Jesus thus assures us that Scripture is always capable of present-day fulfilment in the lives of those who are humble enough to patiently wait and prayerfully listen for Him in their constant and faithful attendance on God; and many are the saints of Mother Church whose lives were formed or transformed by such awareness and response to God speaking to them personally in the Scriptures, such a St. Anthony the Great whose memory we have just recently celebrated.
But there is also much else which is eminently appropriate for us today to be noted in our  ‘problematic’ Gospel reading.
Salvation, it tells us, begins ‘at home’, among those fellow citizens of Jesus at Nazareth and co-members of the Chosen People; likewise, any spiritual renewal for Mother Church today should penetrate first and foremost, deepest and most lovingly, into the hearts and minds of all her apparently faithful children standing as Catholics before our modern world.  For too long the awareness of individual responsibility before God and  to God among some commonly accepted as ‘devout’ Catholics has been downplayed in favour of the call for Church popularity in general and a humanistic welcoming of individuals, to the extent that now a closer and more accommodating relationship with others can be regarded as ample justification for a change in or break with God’s law or even the denial of God Himself: witness all the ramifications of gay marriage (I am not speaking in any way against same-sex friendships), sex and gene modification, abortion advice and contraception facilities, and the growing lobby for the comfortable procurement of death ‘on demand’.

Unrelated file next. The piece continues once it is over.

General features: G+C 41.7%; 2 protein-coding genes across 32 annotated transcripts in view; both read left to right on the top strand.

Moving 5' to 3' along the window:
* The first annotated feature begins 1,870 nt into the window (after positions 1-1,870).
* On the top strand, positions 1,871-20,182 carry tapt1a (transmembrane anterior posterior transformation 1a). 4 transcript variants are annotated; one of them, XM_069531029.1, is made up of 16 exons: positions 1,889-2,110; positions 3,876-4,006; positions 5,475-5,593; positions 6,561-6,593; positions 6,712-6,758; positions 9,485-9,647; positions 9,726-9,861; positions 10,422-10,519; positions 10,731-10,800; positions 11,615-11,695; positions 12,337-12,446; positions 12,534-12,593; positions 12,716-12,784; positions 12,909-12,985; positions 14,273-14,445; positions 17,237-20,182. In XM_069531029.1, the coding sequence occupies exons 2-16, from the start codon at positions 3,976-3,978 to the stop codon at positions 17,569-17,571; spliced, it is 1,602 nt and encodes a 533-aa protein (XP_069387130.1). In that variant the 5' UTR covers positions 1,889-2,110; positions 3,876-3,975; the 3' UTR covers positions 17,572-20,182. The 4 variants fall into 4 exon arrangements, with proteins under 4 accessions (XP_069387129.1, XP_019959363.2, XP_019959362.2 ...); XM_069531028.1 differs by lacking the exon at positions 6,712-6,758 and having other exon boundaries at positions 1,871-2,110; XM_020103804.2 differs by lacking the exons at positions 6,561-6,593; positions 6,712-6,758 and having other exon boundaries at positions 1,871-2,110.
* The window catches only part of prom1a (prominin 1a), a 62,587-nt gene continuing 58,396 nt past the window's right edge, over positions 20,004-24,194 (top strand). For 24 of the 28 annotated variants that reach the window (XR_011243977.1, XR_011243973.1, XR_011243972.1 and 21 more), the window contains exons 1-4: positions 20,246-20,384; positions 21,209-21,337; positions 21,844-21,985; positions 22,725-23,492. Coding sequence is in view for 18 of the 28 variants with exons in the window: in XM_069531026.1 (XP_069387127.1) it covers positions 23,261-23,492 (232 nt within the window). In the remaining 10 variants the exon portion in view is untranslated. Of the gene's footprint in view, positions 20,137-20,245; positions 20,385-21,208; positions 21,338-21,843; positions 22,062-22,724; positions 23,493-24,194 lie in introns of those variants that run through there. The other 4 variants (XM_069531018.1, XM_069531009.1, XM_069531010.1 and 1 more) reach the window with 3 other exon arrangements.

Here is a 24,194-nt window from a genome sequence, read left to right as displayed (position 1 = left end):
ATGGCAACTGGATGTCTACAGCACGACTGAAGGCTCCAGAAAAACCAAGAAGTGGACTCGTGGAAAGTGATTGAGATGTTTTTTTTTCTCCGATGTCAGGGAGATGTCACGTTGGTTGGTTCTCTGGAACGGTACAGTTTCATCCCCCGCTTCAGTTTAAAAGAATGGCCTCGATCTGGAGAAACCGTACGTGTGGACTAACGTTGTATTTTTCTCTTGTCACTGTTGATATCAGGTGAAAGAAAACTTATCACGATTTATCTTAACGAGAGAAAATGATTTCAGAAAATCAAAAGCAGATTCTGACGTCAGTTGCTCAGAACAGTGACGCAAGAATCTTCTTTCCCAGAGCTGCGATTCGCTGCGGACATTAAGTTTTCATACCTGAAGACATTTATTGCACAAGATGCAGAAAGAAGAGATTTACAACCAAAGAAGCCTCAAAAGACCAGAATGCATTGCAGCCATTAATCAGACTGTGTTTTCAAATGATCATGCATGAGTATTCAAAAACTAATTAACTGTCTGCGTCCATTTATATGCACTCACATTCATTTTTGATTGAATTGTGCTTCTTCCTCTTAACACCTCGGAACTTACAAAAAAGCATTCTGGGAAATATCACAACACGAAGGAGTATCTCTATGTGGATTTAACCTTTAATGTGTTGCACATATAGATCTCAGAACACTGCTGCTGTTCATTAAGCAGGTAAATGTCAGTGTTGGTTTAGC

Luke, moreover, in our Gospel reading shows Jesus being murderously hated and rejected for reasons such as personal disdain and direct animosity:
                They asked, “Isn’t this the son of Joseph?” 

Jesus Himself saw most clearly in their attitude a strong jealousy and hidden antipathy, an unwillingness to accept Him as being worthy of the glowing reports accorded Him by others:
Surely, you will quote to Me this proverb, “Physician, cure yourself,” and say, “Do here in Your native place the things that we heard were done in Capernaum.”
They were all filled with fury.  They rose up, drove Him out of the town, and led Him to the brow of the hill on which their town had been built, to hurl Him down headlong.
The eventual rejection and even the crucifixion of the Messiah, and very Son of God, were thus revealed as having been most deeply and secretly hidden in the hearts and minds of those apparently devout members of that synagogue in Nazareth who had apparently known Jesus and lived and worked with Him for years.
People of God, in our responsibility before God and to God we must recognize the desperate state of Mother Church in our world today and indeed the desperate state of the world itself, as the celebrated physicist Stephen Hawking recently warned, saying that it was in danger of destroying itself in the next 100 years.  However such responsibility to God for ourselves and before God for our world is most definitely -- for all who will ultimately turn out to be true children of God, in Jesus, by the Holy Spirit -- an immense and most glorious privilege as well.
Nevertheless,  St. Luke’s ‘difficult and displaced pericope’,  tells us that none's sincerity and enduring fidelity can be presumed; humble and persistent personal prayer and sacramental worship, along with ever more sincere selflessness in our response to and promotion of Jesus’ Good News before men can, on the basis of absolute confidence and trust in God’s unfailing salvific presence in Mother Church, serve the blessings He is preparing for all who will ultimately and eternally find themselves sitting at the wedding feast of heaven.